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Gubernatorial Candidates Quarrel Over Glory for Winning Opioid Settlements
Payback: Tracking Opioid Cash

Gubernatorial Candidates Quarrel Over Glory for Winning Opioid Settlements

Shameka Parrish-Wright is director of VOCAL-KY, an advocacy group that wants to see opioid settlement funds invested in housing, health care, and social services. She is also running for a seat on Louisville’s Metro Council this election. (Aneri Pattani/KFF Health News)

Opioid settlement cash is not inherently political. It’s not the result of a law passed by Congress nor an edit to the state budget. It’s not taxpayer money. Rather, it’s coming from health care companies that were sued for fueling the opioid crisis with prescription painkillers.

But like most dollars meant to address public health crises, settlement cash has nonetheless turned into a political issue.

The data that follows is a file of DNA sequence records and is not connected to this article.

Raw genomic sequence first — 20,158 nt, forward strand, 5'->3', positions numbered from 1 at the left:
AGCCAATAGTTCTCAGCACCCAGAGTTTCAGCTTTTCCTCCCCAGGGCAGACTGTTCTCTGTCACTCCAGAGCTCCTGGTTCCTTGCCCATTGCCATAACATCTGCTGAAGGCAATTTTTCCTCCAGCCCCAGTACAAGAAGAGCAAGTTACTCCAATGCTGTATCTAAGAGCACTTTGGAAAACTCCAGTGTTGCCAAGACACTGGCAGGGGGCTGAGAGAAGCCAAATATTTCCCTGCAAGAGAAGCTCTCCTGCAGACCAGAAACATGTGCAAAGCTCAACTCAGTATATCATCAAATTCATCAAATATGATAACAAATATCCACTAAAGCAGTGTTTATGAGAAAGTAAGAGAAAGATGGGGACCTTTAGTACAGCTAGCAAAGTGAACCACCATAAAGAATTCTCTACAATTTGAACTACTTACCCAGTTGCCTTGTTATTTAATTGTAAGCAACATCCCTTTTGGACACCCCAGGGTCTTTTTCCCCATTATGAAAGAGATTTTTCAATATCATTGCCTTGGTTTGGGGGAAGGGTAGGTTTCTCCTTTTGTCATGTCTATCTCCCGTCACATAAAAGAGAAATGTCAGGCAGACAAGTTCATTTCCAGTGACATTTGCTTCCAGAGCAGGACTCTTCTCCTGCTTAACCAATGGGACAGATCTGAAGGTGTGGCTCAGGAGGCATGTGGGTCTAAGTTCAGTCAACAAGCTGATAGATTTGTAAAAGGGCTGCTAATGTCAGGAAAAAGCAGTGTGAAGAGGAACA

Gubernatorial candidates in several states are clashing over who gets bragging rights for the funds — which total more than $50 billion and are being distributed to state and local governments over nearly two decades. Among the candidates are attorneys general who pursued the lawsuits that produced the payouts. And they’re eager to remind the public who brought home the bacon.

“Scoring money for your constituency almost always plays well,” said Stephen Voss, an associate professor of political science at the University of Kentucky. It “is a lot more compelling and unifying a political argument than taking a position on something like abortion,” for which you risk alienating someone no matter what you say.

In Kentucky, Attorney General Daniel Cameron, the Republican candidate for governor, wants sole credit for the hundreds of millions of dollars his state is receiving to fight the opioid epidemic. In a post on X, formerly known as Twitter, he wrote that his opponent, former attorney general and current Democratic Gov. Andy Beshear, “filed a lot of lawsuits during his time [in] office, but in this race, there is only one person who has actually delivered dollars to fight the opioid epidemic, and it’s not him.”